Compulsory CE marking is coming. Howard Robinson, chief executive of the Roads Surface Treatments Association (RSTA) explains what to expect and what to do
Currently there are several different processes to follow in order to deliver a consistent quality assured product into the roads surface treatments market. These include the BBA Highways Authorities Product Approval Scheme (HAPAS), BSEN ISO 9001 Quality Management Systems, National Highway Sector Schemes and CE marking – the later demonstrating compliance with a European Product Standard (EN). Of these schemes only HAPAS, EN’s and CE marking are product specific.
CE marking involves bi-annual audits by a notified body such as BSI, Lloyds or similar covering the quality management system, factory production control system to ensure that the appropriate level of quality control testing is being undertaken. CE marking is a manufacturer’s declaration that the product fully complies with the requirements of the relevant European Product Standards and Construction Products Directive.
What is CE marking?
Although it is limited to compliance to Directive’s specification and only covers the product’s factory condition rather than installation, CE marking is often referred to as a "product passport" as it does what it says on the tin. Standing for Conformite Europeen (European Conformity), CE markings demonstrates that the product complies with EU legislation and so can be used throughout the European Economic Area.
It provides confirmation that the product or system meets the minimum requirements of the relevant harmonised European Technical Specification – either a harmonised European Standard (hEN) or a European Technical Approval (ETA).
Currently, CE marking is only voluntary in the UK but this is due to change. In April the Construction Products Regulation was adopted by the European Commission and UK Government as a replacement to the Construction Products Directive and although the main provisions will not come into force until July 2013 there are major implications for the road surface treatments sector as contractors need to ready themselves as CE marking will then be mandatory in the UK. After July 2013 any contractor installing surface dressing or slurry-micro surfacing products without CE marking runs the risk of criminal prosecution.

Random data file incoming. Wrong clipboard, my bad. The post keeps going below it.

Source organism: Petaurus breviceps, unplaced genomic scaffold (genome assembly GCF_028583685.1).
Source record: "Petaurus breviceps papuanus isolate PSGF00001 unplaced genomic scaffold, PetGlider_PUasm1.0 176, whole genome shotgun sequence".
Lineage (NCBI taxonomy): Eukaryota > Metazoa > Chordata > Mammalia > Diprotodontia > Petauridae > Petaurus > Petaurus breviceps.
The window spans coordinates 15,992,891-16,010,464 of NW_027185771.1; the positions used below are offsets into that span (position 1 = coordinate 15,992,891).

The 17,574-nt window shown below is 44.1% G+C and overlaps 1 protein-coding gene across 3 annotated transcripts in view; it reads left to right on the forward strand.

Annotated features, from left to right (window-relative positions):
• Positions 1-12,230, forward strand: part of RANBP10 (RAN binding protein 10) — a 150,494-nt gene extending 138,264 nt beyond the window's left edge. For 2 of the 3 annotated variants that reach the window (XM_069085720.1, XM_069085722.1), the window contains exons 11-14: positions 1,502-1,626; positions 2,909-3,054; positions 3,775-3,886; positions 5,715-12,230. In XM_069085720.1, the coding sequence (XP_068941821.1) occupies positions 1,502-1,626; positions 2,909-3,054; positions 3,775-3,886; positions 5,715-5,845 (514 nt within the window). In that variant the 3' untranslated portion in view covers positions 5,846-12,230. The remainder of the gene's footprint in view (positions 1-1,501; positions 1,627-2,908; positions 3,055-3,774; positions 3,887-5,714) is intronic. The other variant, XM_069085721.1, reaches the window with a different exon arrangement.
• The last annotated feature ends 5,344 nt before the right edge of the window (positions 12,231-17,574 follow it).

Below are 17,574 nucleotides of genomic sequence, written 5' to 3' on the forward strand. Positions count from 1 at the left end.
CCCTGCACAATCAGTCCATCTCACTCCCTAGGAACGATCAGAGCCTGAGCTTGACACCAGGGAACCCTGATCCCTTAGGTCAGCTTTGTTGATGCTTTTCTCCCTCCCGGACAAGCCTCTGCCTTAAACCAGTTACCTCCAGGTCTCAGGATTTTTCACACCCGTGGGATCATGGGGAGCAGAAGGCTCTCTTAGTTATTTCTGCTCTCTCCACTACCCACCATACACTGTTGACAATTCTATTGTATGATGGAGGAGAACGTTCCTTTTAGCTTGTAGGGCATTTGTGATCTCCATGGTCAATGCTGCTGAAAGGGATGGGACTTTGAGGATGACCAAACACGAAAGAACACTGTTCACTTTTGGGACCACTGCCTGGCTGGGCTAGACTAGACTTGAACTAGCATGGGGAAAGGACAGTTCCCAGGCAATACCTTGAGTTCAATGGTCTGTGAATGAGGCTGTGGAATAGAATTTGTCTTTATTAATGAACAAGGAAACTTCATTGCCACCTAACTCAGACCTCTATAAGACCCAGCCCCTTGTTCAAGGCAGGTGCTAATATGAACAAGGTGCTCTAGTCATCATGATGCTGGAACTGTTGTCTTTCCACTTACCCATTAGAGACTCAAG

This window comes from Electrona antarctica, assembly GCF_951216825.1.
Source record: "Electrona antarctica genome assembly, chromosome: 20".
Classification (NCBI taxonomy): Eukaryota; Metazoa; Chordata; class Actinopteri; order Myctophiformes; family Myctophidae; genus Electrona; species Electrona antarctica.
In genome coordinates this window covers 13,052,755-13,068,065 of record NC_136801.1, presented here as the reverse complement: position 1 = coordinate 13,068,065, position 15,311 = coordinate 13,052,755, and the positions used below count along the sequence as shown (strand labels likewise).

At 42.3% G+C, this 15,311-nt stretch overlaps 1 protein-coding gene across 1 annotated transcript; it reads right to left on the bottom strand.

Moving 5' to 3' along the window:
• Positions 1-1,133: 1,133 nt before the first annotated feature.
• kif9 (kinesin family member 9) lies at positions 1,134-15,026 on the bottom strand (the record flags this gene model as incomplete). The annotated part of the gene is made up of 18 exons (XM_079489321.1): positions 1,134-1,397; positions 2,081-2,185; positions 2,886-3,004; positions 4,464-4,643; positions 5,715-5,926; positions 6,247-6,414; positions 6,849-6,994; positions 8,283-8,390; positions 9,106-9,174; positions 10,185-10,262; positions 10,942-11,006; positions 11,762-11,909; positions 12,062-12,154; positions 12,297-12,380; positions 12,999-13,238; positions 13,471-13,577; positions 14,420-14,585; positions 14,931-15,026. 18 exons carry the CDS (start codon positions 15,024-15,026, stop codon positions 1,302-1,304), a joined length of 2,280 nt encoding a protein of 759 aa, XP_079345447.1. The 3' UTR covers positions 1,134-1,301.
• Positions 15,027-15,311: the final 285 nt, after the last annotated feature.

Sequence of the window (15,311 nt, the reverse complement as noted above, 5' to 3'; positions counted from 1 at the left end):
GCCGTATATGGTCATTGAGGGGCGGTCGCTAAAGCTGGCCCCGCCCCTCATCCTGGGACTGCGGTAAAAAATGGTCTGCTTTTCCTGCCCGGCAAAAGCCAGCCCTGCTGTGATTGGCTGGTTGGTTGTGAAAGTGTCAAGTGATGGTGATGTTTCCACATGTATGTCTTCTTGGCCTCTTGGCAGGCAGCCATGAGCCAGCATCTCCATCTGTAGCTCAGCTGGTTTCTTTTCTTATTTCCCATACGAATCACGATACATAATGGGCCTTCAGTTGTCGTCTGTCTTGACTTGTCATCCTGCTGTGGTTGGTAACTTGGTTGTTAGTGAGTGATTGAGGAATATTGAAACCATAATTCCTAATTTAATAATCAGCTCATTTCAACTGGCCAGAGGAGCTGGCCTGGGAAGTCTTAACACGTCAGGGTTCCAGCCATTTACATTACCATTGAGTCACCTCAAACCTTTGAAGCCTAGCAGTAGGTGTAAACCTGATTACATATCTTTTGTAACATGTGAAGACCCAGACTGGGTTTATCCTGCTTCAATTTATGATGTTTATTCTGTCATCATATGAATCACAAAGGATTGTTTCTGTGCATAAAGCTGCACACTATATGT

The contractor's responsibility
Affixing the CE mark is the responsibility of the contractor. He is making the declaration that his product conforms to all necessary legislation (safety, health and environmental protection) and is therefore valid to be sold throughout the European Economic Area. In order to carry out this responsibility, the contractor must first carry out a conformity assessment, establish a technical file and sign an EU declaration of conformity. All documentation must be made available to authorities upon request.
It is for the contractor to determine which EN applies to his product and to obtain the necessary involvement notified body to assess confirmity. The declaration of conformity must include the manufacturer’s details, essential product characteristics, relevant European standards and performance data, the identification of the notification body and a legally binding signature on behalf of the organisation. The CE mark must be affixed visibly to the product documentation.
Failure to comply
Failing to correctly CE mark or to counterfeit CE compliance can have significant consequences of up to three months in jail and a £5,000 fine (for the director of the offending company). Penalties are dependent upon the respective EU member state.
CE marking aims to provide a level playing field of market requirements across the European Community and so remove potential trade barriers. This means giving companies free market access across the European Economic Area without the need to meet particular local requirements. CE marking should also remove the need for individual contract testing. It should be remembered that CE marking is product specific and so does not cover the installation and competence of operatives. The installation of road surface treatments is regulated by National Highway Sector Scheme 13.
Although the Construction Products Regulation does not come into force until 2013, the clock is ticking and companies would do well to understand and start to implement their forthcoming CE marking legal obligations.
The Road Surface Treatments Association (RSTA) aims to raise the awareness of the benefits of surfacing treatments and promote work force competence and safe working practices. Membership includes large national and regional contracting companies, Local Authority Direct Labour Services Organisations, materials and equipment suppliers. Members are encouraged to join the National Highway Sector Scheme 13 or BBA/HAPAS Product Certification and Approved Installers Schemes.